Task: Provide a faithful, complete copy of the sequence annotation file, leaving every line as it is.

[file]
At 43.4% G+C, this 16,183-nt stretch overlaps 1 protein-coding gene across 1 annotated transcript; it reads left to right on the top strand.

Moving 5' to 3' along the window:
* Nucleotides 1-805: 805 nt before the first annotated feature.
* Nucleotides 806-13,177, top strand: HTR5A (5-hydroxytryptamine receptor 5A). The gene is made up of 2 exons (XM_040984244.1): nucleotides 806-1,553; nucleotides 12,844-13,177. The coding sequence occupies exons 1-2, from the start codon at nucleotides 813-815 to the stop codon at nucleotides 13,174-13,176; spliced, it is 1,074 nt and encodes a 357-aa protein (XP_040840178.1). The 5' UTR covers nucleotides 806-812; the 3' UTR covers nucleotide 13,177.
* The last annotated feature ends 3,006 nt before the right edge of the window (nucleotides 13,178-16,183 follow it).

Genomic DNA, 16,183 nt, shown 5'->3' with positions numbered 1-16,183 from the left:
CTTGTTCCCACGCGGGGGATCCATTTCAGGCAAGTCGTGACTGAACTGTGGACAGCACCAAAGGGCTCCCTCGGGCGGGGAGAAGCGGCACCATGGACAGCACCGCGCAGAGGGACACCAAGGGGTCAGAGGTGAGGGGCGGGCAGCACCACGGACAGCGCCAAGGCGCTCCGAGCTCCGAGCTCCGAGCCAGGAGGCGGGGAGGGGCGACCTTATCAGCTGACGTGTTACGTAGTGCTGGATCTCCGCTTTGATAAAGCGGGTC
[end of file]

At 43.4% G+C, this 16,183-nt stretch overlaps 1 protein-coding gene across 1 annotated transcript; it reads left to right on the top strand.

Moving 5' to 3' along the window:
* Nucleotides 1-805: 805 nt before the first annotated feature.
* Nucleotides 806-13,177, top strand: HTR5A (5-hydroxytryptamine receptor 5A). The gene is made up of 2 exons (XM_040984244.1): nucleotides 806-1,553; nucleotides 12,844-13,177. The coding sequence occupies exons 1-2, from the start codon at nucleotides 813-815 to the stop codon at nucleotides 13,174-13,176; spliced, it is 1,074 nt and encodes a 357-aa protein (XP_040840178.1). The 5' UTR covers nucleotides 806-812; the 3' UTR covers nucleotide 13,177.
* The last annotated feature ends 3,006 nt before the right edge of the window (nucleotides 13,178-16,183 follow it).

Genomic DNA, 16,183 nt, shown 5'->3' with positions numbered 1-16,183 from the left:
CTTGTTCCCACGCGGGGGATCCATTTCAGGCAAGTCGTGACTGAACTGTGGACAGCACCAAAGGGCTCCCTCGGGCGGGGAGAAGCGGCACCATGGACAGCACCGCGCAGAGGGACACCAAGGGGTCAGAGGTGAGGGGCGGGCAGCACCACGGACAGCGCCAAGGCGCTCCGAGCTCCGAGCTCCGAGCCAGGAGGCGGGGAGGGGCGACCTTATCAGCTGACGTGTTACGTAGTGCTGGATCTCCGCTTTGATAAAGCGGGTC